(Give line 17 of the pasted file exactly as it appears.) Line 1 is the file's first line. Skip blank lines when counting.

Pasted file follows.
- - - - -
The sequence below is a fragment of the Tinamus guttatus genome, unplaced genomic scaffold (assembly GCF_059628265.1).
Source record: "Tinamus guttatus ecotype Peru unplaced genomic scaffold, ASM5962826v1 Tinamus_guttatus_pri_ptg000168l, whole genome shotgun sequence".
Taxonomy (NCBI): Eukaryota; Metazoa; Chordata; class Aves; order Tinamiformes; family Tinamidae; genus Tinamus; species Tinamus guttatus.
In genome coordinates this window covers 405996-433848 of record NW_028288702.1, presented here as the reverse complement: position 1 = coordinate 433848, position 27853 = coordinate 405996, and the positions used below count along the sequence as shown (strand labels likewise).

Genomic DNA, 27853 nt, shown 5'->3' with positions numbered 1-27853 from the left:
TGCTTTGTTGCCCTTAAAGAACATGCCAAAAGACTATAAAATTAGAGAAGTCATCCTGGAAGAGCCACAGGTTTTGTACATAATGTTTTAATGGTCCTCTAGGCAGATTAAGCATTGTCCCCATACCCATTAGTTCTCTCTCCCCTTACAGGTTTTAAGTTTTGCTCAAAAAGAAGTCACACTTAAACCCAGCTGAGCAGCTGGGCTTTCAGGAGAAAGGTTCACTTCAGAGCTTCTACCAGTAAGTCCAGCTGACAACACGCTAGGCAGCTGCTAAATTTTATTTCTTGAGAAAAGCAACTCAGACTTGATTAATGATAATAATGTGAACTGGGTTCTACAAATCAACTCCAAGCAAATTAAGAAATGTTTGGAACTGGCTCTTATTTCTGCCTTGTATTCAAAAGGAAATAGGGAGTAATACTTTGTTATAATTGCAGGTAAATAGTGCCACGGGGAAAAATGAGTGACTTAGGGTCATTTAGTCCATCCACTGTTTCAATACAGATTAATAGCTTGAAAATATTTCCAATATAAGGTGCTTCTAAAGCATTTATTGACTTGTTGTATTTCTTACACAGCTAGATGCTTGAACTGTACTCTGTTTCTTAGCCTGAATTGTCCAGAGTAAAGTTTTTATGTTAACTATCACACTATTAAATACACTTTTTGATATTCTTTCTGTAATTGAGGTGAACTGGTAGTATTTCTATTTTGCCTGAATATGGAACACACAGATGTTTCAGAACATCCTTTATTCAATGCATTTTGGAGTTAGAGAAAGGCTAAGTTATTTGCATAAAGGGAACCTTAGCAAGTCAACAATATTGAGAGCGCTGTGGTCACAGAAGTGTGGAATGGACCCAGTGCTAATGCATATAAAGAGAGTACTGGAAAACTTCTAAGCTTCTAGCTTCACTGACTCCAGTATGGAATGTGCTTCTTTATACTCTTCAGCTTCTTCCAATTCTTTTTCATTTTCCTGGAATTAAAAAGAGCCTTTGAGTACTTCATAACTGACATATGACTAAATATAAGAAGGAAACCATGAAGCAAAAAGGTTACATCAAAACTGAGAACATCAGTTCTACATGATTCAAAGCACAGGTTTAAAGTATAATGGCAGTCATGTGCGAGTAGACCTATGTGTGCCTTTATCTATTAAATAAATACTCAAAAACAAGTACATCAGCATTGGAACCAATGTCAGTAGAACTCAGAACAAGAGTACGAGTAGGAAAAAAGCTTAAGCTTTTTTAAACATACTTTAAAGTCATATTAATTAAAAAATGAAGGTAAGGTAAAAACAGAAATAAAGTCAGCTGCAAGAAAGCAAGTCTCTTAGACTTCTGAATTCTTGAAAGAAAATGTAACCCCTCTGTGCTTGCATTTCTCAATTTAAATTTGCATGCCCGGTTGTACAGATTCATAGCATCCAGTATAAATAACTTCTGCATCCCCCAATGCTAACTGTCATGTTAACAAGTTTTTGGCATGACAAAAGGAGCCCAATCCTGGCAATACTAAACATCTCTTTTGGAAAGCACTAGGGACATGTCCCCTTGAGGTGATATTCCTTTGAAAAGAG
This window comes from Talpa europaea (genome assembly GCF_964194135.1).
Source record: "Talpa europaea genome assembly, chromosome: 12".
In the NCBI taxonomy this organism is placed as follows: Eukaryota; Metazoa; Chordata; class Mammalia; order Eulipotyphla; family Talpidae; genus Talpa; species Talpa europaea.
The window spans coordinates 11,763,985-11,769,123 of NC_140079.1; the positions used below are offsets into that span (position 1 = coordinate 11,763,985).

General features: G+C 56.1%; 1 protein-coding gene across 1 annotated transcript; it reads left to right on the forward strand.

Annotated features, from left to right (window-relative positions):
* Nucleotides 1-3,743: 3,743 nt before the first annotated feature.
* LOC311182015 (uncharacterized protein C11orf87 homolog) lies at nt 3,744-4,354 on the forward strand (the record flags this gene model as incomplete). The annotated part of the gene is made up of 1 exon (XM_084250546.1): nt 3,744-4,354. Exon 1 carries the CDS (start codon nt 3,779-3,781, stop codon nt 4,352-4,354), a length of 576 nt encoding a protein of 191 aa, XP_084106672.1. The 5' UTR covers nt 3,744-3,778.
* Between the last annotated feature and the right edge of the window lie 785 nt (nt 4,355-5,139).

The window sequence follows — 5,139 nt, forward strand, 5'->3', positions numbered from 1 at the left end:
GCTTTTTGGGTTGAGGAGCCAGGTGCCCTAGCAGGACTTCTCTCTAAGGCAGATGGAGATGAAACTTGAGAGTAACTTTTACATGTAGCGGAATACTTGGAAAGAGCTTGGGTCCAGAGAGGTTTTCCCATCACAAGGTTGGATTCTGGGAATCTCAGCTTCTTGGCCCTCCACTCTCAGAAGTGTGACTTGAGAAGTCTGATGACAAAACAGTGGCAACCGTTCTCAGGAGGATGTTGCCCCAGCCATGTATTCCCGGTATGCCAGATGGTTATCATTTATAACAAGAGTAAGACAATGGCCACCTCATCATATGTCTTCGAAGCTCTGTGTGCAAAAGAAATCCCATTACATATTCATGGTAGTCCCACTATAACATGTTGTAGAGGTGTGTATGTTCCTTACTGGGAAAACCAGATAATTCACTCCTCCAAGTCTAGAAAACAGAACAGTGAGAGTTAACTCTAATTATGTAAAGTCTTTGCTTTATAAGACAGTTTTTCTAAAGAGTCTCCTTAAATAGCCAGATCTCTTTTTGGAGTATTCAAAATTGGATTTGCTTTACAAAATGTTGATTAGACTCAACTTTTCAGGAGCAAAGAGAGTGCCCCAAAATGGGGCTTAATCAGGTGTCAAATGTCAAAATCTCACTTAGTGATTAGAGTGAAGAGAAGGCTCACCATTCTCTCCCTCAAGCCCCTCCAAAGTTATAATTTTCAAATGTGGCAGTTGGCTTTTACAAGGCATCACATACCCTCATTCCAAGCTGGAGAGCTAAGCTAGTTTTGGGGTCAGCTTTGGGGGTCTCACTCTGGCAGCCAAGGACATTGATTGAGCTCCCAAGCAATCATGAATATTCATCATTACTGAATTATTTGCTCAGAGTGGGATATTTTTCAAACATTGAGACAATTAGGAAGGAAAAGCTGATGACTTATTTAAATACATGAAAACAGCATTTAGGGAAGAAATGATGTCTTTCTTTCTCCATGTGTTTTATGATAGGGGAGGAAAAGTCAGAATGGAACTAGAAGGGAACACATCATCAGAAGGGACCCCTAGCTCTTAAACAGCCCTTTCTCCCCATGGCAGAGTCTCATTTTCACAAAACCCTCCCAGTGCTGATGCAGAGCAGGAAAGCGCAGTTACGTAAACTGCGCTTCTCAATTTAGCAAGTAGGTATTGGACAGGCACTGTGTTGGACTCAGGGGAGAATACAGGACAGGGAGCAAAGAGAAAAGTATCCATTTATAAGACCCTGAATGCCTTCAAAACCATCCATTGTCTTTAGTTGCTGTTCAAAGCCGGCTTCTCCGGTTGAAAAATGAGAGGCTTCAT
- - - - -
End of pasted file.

GCTTTTTGGGTTGAGGAGCCAGGTGCCCTAGCAGGACTTCTCTCTAAGGCAGATGGAGATGAAACTTGAGAGTAACTTTTACATGTAGCGGAATACTTGGAAAGAGCTTGGGTCCAGAGAGGTTTTCCCATCACAAGGTTGGATTCTGGGAATCTCAGCTTCTTGGCCCTCCACTCTCAGAAGTGTGACTTGAGAAGTCTGATGACAAAACAGTGGCAACCGTTCTCAGGAGGATGTTGCCCCAGCCATGTATTCCCGGTATGCCAGATGGTTATCATTTATAACAAGAGTAAGACAATGGCCACCTCATCATATGTCTTCGAAGCTCTGTGTGCAAAAGAAATCCCATTACATATTCATGGTAGTCCCACTATAACATGTTGTAGAGGTGTGTATGTTCCTTACTGGGAAAACCAGATAATTCACTCCTCCAAGTCTAGAAAACAGAACAGTGAGAGTTAACTCTAATTATGTAAAGTCTTTGCTTTATAAGACAGTTTTTCTAAAGAGTCTCCTTAAATAGCCAGATCTCTTTTTGGAGTATTCAAAATTGGATTTGCTTTACAAAATGTTGATTAGACTCAACTTTTCAGGAGCAAAGAGAGTGCCCCAAAATGGGGCTTAATCAGGTGTCAAATGTCAAAATCTCACTTAGTGATTAGAGTGAAGAGAAGGCTCACCATTCTCTCCCTCAAGCCCCTCCAAAGTTATAATTTTCAAATGTGGCAGTTGGCTTTTACAAGGCATCACATACCCTCATTCCAAGCTGGAGAGCTAAGCTAGTTTTGGGGTCAGCTTTGGGGGTCTCACTCTGGCAGCCAAGGACATTGATTGAGCTCCCAAGCAATCATGAATATTCATCATTACTGAATTATTTGCTCAGAGTGGGATATTTTTCAAACATTGAGACAATTAGGAAGGAAAAGCTGATGACTTATTTAAATACATGAAAACAGCATTTAGGGAAGAAATGATGTCTTTCTTTCTCCATGTGTTTTATGATAGGGGAGGAAAAGTCAGAATGGAACTAGAAGGGAACACATCATCAGAAGGGACCCCTAGCTCTTAAACAGCCCTTTCTCCCCATGGCAGAGTCTCATTTTCACAAAACCCTCCCAGTGCTGATGCAGAGCAGGAAAGCGCAGTTACGTAAACTGCGCTTCTCAATTTAGCAAGTAGGTATTGGACAGGCACTGTGTTGGACTCAGGGGAGAATACAGGACAGGGAGCAAAGAGAAAAGTATCCATTTATAAGACCCTGAATGCCTTCAAAACCATCCATTGTCTTTAGTTGCTGTTCAAAGCCGGCTTCTCCGGTTGAAAAATGAGAGGCTTCAT